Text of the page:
Texas lawmakers making another attempt to ban taxpayer-funded lobbying


Advocates for banning taxpayer-funded lobbying are hoping this legislative session that the Republican-led legislature will ban the practice.

The Texas Public Policy Foundation, which supports a ban, argues the practice uses taxpayer money against taxpayers and disenfranchises their First Amendment rights.

State Sen. Mays Middleton, R-Wallisville, introduced SB 175 to ban taxpayer lobbying this session after he filed bills to ban the practice as a state representative in the last two legislative sessions. SB 175 would amend Chapter 556 of government code to prohibit political subdivisions from using public funds for lobbying activities. It also would prohibit political subdivisions from paying nonprofit state associations or organizations that primarily represent political subdivisions or hire or contract with lobbyists, according to the bill language.

According to a 2019 poll conducted by TPPF, nearly 90% of Texans surveyed said they support the ban. Nearly 95% of Republican voters in the March 2020 primary election voted in favor of a ballot proposition supporting the ban, which is also a legislative priority of the Republican Party of Texas. And a University of Texas and Texas Tribune poll found that 69% of Republicans, Democrats, and Independents support a ban.

Currently, state law prohibits state agencies from engaging in taxpayer-funded lobbying, but it doesn’t prohibit local governments from doing so. According to the Texas Ethics Commission, local governments spent nearly $75 million in 2021 to hire registered lobbyists to promote their agenda in the state legislature.

In 2019, Middleton filed HB 281, but House Calendars Committee Chairman Rep. Four Price, R-Amarillo, never scheduled it for a floor vote. Sen. Bob Hall, R-Edgewood, also filed SB 29 to ban the practice but House lawmakers gutted it to such an extent that its weakened version didn’t pass.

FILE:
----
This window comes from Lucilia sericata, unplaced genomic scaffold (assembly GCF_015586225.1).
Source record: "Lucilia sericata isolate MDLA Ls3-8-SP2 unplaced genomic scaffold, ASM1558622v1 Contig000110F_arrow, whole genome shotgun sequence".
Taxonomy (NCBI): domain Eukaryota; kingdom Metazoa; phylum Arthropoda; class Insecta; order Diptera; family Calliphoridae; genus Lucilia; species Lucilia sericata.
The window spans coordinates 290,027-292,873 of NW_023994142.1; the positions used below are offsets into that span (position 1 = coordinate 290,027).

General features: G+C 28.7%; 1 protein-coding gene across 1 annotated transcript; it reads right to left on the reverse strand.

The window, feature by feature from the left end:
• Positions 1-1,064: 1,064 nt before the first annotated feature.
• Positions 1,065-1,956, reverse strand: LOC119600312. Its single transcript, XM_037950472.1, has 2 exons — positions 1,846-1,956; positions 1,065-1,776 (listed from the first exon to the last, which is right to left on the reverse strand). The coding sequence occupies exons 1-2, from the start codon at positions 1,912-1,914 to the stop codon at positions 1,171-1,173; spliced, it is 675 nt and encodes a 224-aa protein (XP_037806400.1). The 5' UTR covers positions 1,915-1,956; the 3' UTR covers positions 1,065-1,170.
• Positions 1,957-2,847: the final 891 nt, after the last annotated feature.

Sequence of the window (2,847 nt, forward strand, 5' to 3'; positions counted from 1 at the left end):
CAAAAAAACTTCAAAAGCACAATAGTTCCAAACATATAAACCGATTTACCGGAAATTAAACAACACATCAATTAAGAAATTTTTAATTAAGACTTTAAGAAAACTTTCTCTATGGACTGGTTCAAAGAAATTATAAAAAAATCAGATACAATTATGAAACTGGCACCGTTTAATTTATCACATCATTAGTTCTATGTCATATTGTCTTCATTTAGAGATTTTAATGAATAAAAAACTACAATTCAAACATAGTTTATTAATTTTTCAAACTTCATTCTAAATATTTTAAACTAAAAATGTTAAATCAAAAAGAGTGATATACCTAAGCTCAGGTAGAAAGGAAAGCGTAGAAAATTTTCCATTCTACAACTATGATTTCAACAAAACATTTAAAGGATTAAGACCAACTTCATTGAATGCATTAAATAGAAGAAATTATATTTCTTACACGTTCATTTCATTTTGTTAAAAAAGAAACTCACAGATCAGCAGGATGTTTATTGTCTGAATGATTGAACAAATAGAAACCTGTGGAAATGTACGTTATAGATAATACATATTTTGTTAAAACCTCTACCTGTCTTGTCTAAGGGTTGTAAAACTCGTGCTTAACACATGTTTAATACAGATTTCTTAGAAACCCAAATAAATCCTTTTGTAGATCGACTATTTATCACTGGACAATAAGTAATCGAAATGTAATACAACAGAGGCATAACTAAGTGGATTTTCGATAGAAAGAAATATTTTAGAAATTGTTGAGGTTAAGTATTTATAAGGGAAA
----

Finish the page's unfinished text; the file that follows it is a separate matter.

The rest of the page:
In 2021, Middleton and Hall filed similar bills again. This time, SB 10 was also drastically watered down and didn’t pass.

In 2020, Gov. Greg Abbott tweeted his opposition to the practice being used by the Democratic-controlled Austin City Council. He said, “Austin – don’t even try to defend taxpayer-funded lobbying. It is indefensible that you tax residents to get money that you use to hire lobbyists to support legislation to allow you to tax even more.”

A new report published by TPPF, “Breach of Faith: How Local Governments Are Using Your Tax Dollars Against You,” notes that lobbyists are generally hired to advocate for greater government spending and size, less transparency and expanded regulatory authority, and in the process disenfranchise residents’ First Amendment rights.

Unless the legislature bans the practice, the report's lead author, James Quintero, warns Texans, “local governments [use] your own money against you.”

The process has created a system in which “Texans may not fully exercise their First Amendment right to petition their policymakers because local governments are flooding the statehouse with contract lobbyists paid for with our tax dollars,” Quintero says. “These lobbyists interfere with the average person’s ability to get their issues resolved. Worse, they oftentimes argue against the interests of everyday people and for pro-government causes.”

“The right to petition is a constitutional right that ensures elected representatives hear from more than a select few supporters or special interests,” he adds. “It is intended to empower citizens, not the government.”

He also maintains that “governments do not have rights,” they have powers. “Only people have rights.”

Advocates for taxpayer-funded lobbying argue their efforts benefit taxpayers. The Texas Municipal League, for example, which represents 1,170 cities and 16,000 mayors, says its advocacy is important for “empowering Texas cities to serve its citizens.” Its legislative toolkit provides “tips for grassroots involvement,” how to write letters to elected officials and “testify at the capitol,” among other activities.

But groups like it and many others, Quintero said, are able to hire lobbyists “armed with public money” who can “wine-and-dine lawmakers in ways that the average Texan cannot. In addition, these lobbyists can also make campaign contributions and give aid of other sort, making them a powerful anti-taxpayer force.”

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